"...The first two decades of Charter litigation testify to a certain timidity – both on the part of litigants and the courts – to tackle head on the claims emerging from the right to be free from want." (Louise Arbour)

Challenging the Clawback of the National Child Benefit Supplement from Social Assistance Recipients:

Chokomolin, Lance & Prine v. Her Majesty the Queen in Right of Canada, et al.

Notice of Application (PDF)

This case involved a Charter challenge to the deduction of the National Child Benefit Supplement (NCBS) from the social assistance benefits received by families with children. The challenge was directed at both the governments of Canada and Ontario.

In 1997, the federal government introduced a new program to assist Canadian families with children: the Canada Child Tax Benefit (CCTB), a basic benefit received by 80% of Canadian families with children and a supplement, the NCBS, a benefit received by 40% of Canadian families with children where the family is deemed to be low income. The negotiations between the federal and provincial governments around implementation of the NCBS resulted in an informal agreement that most provinces, including Ontario, would deduct the NCBS amount from the benefits received by families on social assistance – depriving many of the most impoverished families of any benefit of the supplement. This is commonly known as the “NCBS Clawback”. The agreement stated that the amount received from the clawback by each province would be reinvested into programs that are supposed to benefit low-income children.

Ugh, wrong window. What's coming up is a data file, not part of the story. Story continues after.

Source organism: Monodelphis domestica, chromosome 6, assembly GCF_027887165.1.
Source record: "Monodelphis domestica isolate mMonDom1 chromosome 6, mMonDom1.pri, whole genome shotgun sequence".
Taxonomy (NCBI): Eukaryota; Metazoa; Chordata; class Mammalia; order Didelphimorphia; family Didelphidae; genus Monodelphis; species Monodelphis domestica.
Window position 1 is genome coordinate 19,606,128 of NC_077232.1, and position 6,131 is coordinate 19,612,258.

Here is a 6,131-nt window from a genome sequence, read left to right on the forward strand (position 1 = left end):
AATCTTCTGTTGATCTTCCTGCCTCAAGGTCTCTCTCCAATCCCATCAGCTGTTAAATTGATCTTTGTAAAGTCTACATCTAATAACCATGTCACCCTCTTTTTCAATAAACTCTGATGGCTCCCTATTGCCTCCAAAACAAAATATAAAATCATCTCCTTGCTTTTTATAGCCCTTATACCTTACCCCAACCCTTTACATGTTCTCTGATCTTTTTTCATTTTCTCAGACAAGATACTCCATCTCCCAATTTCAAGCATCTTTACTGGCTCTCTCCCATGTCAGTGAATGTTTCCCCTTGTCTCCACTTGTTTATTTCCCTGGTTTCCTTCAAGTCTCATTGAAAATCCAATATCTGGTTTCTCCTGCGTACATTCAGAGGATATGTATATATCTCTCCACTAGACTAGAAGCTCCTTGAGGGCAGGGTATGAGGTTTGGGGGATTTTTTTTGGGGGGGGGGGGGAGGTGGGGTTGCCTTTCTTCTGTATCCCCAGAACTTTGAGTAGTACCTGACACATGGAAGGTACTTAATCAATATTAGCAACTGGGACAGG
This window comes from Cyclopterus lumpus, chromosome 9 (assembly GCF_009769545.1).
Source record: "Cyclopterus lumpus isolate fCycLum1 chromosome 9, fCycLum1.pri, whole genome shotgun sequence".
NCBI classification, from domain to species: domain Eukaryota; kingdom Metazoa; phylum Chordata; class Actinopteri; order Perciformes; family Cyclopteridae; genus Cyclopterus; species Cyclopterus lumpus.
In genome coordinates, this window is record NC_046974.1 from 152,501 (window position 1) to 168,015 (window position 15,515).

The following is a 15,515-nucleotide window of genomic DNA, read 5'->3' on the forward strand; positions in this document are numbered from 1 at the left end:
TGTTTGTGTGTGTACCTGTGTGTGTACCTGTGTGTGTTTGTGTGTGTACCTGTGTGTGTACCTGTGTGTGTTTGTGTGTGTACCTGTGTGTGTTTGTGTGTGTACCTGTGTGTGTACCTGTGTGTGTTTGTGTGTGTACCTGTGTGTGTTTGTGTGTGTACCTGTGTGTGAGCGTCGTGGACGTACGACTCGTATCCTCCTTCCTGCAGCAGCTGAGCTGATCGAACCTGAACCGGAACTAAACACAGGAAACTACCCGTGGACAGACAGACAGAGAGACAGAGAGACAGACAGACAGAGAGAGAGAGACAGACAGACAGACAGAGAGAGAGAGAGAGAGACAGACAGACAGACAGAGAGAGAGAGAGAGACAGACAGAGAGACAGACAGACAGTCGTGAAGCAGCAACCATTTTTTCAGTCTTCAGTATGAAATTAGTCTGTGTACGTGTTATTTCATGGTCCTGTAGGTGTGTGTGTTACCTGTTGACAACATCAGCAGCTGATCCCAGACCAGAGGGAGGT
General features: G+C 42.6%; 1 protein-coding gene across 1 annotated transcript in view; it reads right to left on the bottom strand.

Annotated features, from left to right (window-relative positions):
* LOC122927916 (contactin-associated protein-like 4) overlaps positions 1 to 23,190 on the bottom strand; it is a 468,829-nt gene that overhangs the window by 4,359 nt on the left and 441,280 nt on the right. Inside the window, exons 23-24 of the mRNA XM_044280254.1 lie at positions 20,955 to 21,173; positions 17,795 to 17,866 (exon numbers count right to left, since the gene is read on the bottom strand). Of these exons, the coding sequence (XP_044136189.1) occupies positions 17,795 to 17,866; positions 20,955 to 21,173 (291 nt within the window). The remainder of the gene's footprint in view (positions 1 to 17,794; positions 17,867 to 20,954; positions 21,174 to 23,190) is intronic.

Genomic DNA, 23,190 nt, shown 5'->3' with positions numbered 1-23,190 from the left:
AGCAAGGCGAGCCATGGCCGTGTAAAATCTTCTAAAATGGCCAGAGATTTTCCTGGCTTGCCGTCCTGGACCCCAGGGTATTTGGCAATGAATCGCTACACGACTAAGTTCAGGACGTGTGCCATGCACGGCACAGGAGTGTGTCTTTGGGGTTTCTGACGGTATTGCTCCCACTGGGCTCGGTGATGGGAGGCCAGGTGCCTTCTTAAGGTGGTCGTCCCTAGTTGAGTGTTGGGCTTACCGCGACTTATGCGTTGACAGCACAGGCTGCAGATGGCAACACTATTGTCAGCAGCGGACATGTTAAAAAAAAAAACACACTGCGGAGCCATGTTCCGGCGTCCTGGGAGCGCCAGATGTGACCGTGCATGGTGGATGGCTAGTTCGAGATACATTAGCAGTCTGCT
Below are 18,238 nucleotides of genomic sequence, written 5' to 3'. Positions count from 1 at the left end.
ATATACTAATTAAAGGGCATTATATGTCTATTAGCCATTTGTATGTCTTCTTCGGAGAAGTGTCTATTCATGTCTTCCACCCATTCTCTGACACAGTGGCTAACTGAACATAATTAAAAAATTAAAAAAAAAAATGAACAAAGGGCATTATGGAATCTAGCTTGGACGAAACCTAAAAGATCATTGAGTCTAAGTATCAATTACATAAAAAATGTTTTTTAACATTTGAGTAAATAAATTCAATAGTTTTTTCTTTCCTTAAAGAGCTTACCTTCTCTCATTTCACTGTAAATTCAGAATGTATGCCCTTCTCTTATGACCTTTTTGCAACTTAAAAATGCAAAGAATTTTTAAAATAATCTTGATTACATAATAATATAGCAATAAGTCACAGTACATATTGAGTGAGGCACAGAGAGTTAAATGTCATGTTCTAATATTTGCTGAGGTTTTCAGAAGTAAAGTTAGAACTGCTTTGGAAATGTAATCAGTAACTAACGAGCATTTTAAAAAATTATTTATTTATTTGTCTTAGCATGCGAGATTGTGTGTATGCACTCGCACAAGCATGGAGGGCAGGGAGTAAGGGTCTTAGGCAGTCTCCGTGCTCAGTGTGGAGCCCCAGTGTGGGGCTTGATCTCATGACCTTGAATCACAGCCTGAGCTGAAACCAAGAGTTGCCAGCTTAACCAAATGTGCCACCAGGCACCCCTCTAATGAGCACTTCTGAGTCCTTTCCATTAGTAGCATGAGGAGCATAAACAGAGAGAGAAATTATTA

The applicants in this case were sole support parents who were subject to the NCBS Clawback. They argued that the clawback discriminated against them because of their status as social assistance recipients. The clawback violated the dignity of families on social assistance, as it was based on and perpetuated negative stereotypes of those who must rely on social assistance.

The applicants also argued that the Clawback unfairly affected women, sole support mothers, people with disabilities, Aboriginal people and people belonging to a racial minority, as members of these groups are more likely than others to have low-incomes and therefore need to rely on income support through social assistance.

The legal challenge against both the Ontario and federal government was abandoned after Ontario moved to eliminate the NCBS Clawback in a staged implementation.  While the claimants were not particularly satisfied with the way in which the changes were put into place, leaving social assistance recipients only slightly better off, it was felt that pursuing the Charter challenge was no longer a viable legal strategy.